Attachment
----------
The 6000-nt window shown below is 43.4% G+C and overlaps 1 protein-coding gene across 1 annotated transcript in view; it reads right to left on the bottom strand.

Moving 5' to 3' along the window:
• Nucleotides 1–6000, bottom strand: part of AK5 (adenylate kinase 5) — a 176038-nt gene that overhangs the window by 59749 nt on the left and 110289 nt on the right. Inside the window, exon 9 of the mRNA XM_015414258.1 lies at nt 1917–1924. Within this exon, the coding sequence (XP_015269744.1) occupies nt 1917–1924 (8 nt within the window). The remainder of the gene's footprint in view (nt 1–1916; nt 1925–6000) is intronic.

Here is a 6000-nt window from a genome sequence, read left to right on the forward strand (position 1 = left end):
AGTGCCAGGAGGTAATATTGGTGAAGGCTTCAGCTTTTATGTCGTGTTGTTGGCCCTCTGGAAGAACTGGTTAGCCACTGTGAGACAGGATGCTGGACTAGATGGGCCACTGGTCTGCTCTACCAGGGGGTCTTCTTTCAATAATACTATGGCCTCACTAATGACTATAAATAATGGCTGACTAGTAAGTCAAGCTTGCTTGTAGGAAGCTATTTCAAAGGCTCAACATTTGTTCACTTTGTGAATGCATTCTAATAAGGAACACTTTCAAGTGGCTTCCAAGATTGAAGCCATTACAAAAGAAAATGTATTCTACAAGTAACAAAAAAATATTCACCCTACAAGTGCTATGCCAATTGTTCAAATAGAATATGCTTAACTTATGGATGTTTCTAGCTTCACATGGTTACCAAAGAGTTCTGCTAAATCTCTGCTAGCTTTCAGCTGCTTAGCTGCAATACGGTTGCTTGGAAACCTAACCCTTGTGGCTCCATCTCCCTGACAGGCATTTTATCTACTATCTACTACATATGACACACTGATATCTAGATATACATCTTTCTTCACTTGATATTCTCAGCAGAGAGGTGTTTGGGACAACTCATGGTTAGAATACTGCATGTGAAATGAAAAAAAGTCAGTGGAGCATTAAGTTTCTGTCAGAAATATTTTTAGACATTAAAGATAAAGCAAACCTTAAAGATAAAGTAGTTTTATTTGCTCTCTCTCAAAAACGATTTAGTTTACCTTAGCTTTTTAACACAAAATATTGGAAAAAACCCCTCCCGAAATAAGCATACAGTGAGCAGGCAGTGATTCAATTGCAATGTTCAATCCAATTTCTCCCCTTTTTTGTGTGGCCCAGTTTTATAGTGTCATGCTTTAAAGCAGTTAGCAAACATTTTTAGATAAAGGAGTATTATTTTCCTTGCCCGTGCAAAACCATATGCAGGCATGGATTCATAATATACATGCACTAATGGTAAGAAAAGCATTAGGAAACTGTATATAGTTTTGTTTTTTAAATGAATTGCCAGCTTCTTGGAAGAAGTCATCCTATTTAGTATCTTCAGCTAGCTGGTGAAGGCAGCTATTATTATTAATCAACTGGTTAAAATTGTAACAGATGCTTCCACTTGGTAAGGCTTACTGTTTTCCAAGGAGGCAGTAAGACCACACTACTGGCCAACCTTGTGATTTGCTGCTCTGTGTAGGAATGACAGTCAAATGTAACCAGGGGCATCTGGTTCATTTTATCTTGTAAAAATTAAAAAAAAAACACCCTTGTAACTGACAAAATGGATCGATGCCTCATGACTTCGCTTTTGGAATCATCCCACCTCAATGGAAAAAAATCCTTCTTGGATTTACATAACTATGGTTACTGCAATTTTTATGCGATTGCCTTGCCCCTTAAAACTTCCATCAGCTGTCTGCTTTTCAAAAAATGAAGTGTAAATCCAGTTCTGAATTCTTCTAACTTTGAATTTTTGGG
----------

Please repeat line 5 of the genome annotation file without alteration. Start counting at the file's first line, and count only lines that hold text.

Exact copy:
AGTGCCAGGAGGTAATATTGGTGAAGGCTTCAGCTTTTATGTCGTGTTGTTGGCCCTCTGGAAGAACTGGTTAGCCACTGTGAGACAGGATGCTGGACTAGATGGGCCACTGGTCTGCTCTACCAGGGGGTCTTCTTTCAATAATACTATGGCCTCACTAATGACTATAAATAATGGCTGACTAGTAAGTCAAGCTTGCTTGTAGGAAGCTATTTCAAAGGCTCAACATTTGTTCACTTTGTGAATGCATTCTAATAAGGAACACTTTCAAGTGGCTTCCAAGATTGAAGCCATTACAAAAGAAAATGTATTCTACAAGTAACAAAAAAATATTCACCCTACAAGTGCTATGCCAATTGTTCAAATAGAATATGCTTAACTTATGGATGTTTCTAGCTTCACATGGTTACCAAAGAGTTCTGCTAAATCTCTGCTAGCTTTCAGCTGCTTAGCTGCAATACGGTTGCTTGGAAACCTAACCCTTGTGGCTCCATCTCCCTGACAGGCATTTTATCTACTATCTACTACATATGACACACTGATATCTAGATATACATCTTTCTTCACTTGATATTCTCAGCAGAGAGGTGTTTGGGACAACTCATGGTTAGAATACTGCATGTGAAATGAAAAAAAGTCAGTGGAGCATTAAGTTTCTGTCAGAAATATTTTTAGACATTAAAGATAAAGCAAACCTTAAAGATAAAGTAGTTTTATTTGCTCTCTCTCAAAAACGATTTAGTTTACCTTAGCTTTTTAACACAAAATATTGGAAAAAACCCCTCCCGAAATAAGCATACAGTGAGCAGGCAGTGATTCAATTGCAATGTTCAATCCAATTTCTCCCCTTTTTTGTGTGGCCCAGTTTTATAGTGTCATGCTTTAAAGCAGTTAGCAAACATTTTTAGATAAAGGAGTATTATTTTCCTTGCCCGTGCAAAACCATATGCAGGCATGGATTCATAATATACATGCACTAATGGTAAGAAAAGCATTAGGAAACTGTATATAGTTTTGTTTTTTAAATGAATTGCCAGCTTCTTGGAAGAAGTCATCCTATTTAGTATCTTCAGCTAGCTGGTGAAGGCAGCTATTATTATTAATCAACTGGTTAAAATTGTAACAGATGCTTCCACTTGGTAAGGCTTACTGTTTTCCAAGGAGGCAGTAAGACCACACTACTGGCCAACCTTGTGATTTGCTGCTCTGTGTAGGAATGACAGTCAAATGTAACCAGGGGCATCTGGTTCATTTTATCTTGTAAAAATTAAAAAAAAAACACCCTTGTAACTGACAAAATGGATCGATGCCTCATGACTTCGCTTTTGGAATCATCCCACCTCAATGGAAAAAAATCCTTCTTGGATTTACATAACTATGGTTACTGCAATTTTTATGCGATTGCCTTGCCCCTTAAAACTTCCATCAGCTGTCTGCTTTTCAAAAAATGAAGTGTAAATCCAGTTCTGAATTCTTCTAACTTTGAATTTTTGGG